References

  1. Project Management Institute. (2019). Benefits realization management: a practice guide. Newtown Square, US-PA: Project Management Institute, Inc.
  2. The Cabinett Office. (2011). ITIL® Service Strategy. London: The Stationery Office.

Weekly summery

,

Another week of studies completed! This week turned out to be quite productive compared to the last one. I spend the week with my wife in Greve in Chianti, a beautiful Italian village in the Tuscany region. Though we spend most of the time tasting different Italian specialities and drinking magnificent Chianti Classico wines I spend every morning down by the pool with my laptop and the course literature.

I finished reading “Benefits Realization Management – A Practice Guide” which have brought a lot of insights on strategic management. Most of what’s written in the textbook is common sense but it’s always good to have a framework to build upon. I don’t believe I’ve ever worked within an organization that focused on benefits in the way the BRM framework defines it and especially not within an organization where benefit realization have been holistically planned and managed. At least not to the extent that allows lower level management and specialists to clearly see how organizational benefits relate to the activities they undertake – this gap needs to be filled.

Benefit tracking and the related examples and templates in the textbook have provided some inspiration for visualisation and to how to emphasize benefits. For me, this primarily relates to the sustain stage of the life cycle where I, in the role of a operations manager, is given tools to visualise and emphasize when realized benefits risk being forfeit and the invested resources lost. With disruptive technology – sophisticated requirements on security, integrity, continuity and assurance – combined with budgets as my primarily antagonist I need effective weapons to influence senior management.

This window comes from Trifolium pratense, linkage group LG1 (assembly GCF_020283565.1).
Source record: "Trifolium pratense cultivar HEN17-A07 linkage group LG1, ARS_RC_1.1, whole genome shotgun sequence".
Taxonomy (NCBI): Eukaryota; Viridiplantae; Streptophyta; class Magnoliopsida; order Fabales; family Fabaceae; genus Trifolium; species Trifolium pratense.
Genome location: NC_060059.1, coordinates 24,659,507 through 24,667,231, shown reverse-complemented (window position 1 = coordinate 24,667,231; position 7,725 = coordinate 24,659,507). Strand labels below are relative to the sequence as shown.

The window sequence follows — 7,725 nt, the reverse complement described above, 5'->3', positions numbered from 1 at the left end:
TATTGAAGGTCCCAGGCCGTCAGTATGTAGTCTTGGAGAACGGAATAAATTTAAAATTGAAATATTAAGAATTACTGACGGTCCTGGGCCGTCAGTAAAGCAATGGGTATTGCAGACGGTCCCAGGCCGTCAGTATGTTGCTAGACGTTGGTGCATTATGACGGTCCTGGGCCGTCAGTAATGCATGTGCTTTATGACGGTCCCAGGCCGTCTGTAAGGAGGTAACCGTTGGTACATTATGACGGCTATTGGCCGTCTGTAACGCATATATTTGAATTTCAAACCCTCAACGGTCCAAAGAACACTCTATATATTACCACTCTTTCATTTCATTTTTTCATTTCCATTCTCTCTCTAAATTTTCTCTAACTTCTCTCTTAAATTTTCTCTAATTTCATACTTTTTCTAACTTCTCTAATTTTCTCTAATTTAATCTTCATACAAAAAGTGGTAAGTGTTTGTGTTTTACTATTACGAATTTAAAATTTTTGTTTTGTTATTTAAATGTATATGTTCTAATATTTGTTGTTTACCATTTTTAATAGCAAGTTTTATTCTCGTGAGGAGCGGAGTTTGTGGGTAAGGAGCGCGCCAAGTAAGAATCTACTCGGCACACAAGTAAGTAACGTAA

One of the most intriguing enlightens of this week was listening to Anand Swaminathan on the PMI podcast Projectified™. How do we build an organizational culture that embrace change after change after change. With disruptive technology and rapid changes in customer and employee expectations, how do we reinvent our self as an organization without getting completely lost.

What did you learn this week? Got any feedback? Please leave a comment!

Thoughts on this weeks lecture

,

Another morning at Greve in Chianti – this place is truly amazing. Yesterday, I was unable to finish the recorded lecture since we had a wine tasting booked at lunchtime but this morning I hurried down to the pool area to watch the rest of the lecture.

Studying Benefits Realization Management at Greve in Chianti, Tuscany, Italy.

 

I really liked the lecture and reading the practice guide to benefits realization management has sprung some ideas on how to improve, or rather how to visualize and emphasise, benefits in the projects I’m involved in.